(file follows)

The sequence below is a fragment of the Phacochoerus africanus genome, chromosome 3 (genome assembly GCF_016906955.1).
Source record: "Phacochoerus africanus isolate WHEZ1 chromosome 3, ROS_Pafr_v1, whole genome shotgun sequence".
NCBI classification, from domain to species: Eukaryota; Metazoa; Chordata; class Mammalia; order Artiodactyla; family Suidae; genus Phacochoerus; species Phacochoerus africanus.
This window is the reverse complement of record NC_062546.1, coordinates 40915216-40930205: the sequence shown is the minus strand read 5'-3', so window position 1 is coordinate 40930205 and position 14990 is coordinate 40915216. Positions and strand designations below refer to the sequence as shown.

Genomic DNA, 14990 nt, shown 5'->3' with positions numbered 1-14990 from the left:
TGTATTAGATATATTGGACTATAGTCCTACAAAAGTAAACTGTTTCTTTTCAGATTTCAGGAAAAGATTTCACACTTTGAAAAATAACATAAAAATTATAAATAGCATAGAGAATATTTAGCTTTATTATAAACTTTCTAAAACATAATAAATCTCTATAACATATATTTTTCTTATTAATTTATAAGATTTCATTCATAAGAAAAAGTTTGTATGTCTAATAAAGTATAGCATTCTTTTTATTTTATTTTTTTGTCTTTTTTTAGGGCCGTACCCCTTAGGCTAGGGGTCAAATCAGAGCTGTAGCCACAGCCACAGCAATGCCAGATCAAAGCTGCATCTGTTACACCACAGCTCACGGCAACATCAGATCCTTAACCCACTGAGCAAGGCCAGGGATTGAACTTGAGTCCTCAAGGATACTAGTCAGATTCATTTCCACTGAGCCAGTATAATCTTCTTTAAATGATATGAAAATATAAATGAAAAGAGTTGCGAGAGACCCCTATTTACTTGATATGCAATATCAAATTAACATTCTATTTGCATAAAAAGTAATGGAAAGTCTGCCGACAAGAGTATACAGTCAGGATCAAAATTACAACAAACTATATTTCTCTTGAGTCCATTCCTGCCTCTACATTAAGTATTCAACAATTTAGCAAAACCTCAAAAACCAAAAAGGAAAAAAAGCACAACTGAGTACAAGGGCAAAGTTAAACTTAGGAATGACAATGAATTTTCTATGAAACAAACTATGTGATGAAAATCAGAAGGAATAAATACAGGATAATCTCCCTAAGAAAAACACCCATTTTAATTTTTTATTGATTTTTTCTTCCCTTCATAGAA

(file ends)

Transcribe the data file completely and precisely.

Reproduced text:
The sequence below is a fragment of the Phacochoerus africanus genome, chromosome 3 (genome assembly GCF_016906955.1).
Source record: "Phacochoerus africanus isolate WHEZ1 chromosome 3, ROS_Pafr_v1, whole genome shotgun sequence".
NCBI classification, from domain to species: Eukaryota; Metazoa; Chordata; class Mammalia; order Artiodactyla; family Suidae; genus Phacochoerus; species Phacochoerus africanus.
This window is the reverse complement of record NC_062546.1, coordinates 40915216-40930205: the sequence shown is the minus strand read 5'-3', so window position 1 is coordinate 40930205 and position 14990 is coordinate 40915216. Positions and strand designations below refer to the sequence as shown.

Genomic DNA, 14990 nt, shown 5'->3' with positions numbered 1-14990 from the left:
TGTATTAGATATATTGGACTATAGTCCTACAAAAGTAAACTGTTTCTTTTCAGATTTCAGGAAAAGATTTCACACTTTGAAAAATAACATAAAAATTATAAATAGCATAGAGAATATTTAGCTTTATTATAAACTTTCTAAAACATAATAAATCTCTATAACATATATTTTTCTTATTAATTTATAAGATTTCATTCATAAGAAAAAGTTTGTATGTCTAATAAAGTATAGCATTCTTTTTATTTTATTTTTTTGTCTTTTTTTAGGGCCGTACCCCTTAGGCTAGGGGTCAAATCAGAGCTGTAGCCACAGCCACAGCAATGCCAGATCAAAGCTGCATCTGTTACACCACAGCTCACGGCAACATCAGATCCTTAACCCACTGAGCAAGGCCAGGGATTGAACTTGAGTCCTCAAGGATACTAGTCAGATTCATTTCCACTGAGCCAGTATAATCTTCTTTAAATGATATGAAAATATAAATGAAAAGAGTTGCGAGAGACCCCTATTTACTTGATATGCAATATCAAATTAACATTCTATTTGCATAAAAAGTAATGGAAAGTCTGCCGACAAGAGTATACAGTCAGGATCAAAATTACAACAAACTATATTTCTCTTGAGTCCATTCCTGCCTCTACATTAAGTATTCAACAATTTAGCAAAACCTCAAAAACCAAAAAGGAAAAAAAGCACAACTGAGTACAAGGGCAAAGTTAAACTTAGGAATGACAATGAATTTTCTATGAAACAAACTATGTGATGAAAATCAGAAGGAATAAATACAGGATAATCTCCCTAAGAAAAACACCCATTTTAATTTTTTATTGATTTTTTCTTCCCTTCATAGAA